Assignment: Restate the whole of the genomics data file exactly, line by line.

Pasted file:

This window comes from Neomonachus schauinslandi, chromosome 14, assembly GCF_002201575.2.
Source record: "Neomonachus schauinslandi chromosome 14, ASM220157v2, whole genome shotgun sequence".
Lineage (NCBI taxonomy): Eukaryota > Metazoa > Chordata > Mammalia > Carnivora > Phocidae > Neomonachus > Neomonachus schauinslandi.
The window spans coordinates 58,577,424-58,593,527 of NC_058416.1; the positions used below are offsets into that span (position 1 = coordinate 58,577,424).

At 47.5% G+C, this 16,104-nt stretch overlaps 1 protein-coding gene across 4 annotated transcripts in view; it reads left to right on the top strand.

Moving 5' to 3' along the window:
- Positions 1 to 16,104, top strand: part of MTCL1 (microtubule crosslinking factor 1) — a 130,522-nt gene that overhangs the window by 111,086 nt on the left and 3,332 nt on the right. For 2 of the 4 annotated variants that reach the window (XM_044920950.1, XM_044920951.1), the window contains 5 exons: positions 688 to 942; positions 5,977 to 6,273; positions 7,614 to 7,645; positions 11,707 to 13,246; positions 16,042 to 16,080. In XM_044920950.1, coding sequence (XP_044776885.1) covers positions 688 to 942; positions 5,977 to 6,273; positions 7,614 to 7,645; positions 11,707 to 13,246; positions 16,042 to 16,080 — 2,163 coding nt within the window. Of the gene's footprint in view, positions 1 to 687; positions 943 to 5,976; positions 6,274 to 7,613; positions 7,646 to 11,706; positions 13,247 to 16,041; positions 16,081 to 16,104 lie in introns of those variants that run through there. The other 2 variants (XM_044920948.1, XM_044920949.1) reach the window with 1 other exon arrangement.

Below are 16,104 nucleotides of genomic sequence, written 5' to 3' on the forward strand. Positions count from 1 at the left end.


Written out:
This window comes from Neomonachus schauinslandi, chromosome 14, assembly GCF_002201575.2.
Source record: "Neomonachus schauinslandi chromosome 14, ASM220157v2, whole genome shotgun sequence".
Lineage (NCBI taxonomy): Eukaryota > Metazoa > Chordata > Mammalia > Carnivora > Phocidae > Neomonachus > Neomonachus schauinslandi.
The window spans coordinates 58,577,424-58,593,527 of NC_058416.1; the positions used below are offsets into that span (position 1 = coordinate 58,577,424).

At 47.5% G+C, this 16,104-nt stretch overlaps 1 protein-coding gene across 4 annotated transcripts in view; it reads left to right on the top strand.

Moving 5' to 3' along the window:
- Positions 1 to 16,104, top strand: part of MTCL1 (microtubule crosslinking factor 1) — a 130,522-nt gene that overhangs the window by 111,086 nt on the left and 3,332 nt on the right. For 2 of the 4 annotated variants that reach the window (XM_044920950.1, XM_044920951.1), the window contains 5 exons: positions 688 to 942; positions 5,977 to 6,273; positions 7,614 to 7,645; positions 11,707 to 13,246; positions 16,042 to 16,080. In XM_044920950.1, coding sequence (XP_044776885.1) covers positions 688 to 942; positions 5,977 to 6,273; positions 7,614 to 7,645; positions 11,707 to 13,246; positions 16,042 to 16,080 — 2,163 coding nt within the window. Of the gene's footprint in view, positions 1 to 687; positions 943 to 5,976; positions 6,274 to 7,613; positions 7,646 to 11,706; positions 13,247 to 16,041; positions 16,081 to 16,104 lie in introns of those variants that run through there. The other 2 variants (XM_044920948.1, XM_044920949.1) reach the window with 1 other exon arrangement.

Below are 16,104 nucleotides of genomic sequence, written 5' to 3' on the forward strand. Positions count from 1 at the left end.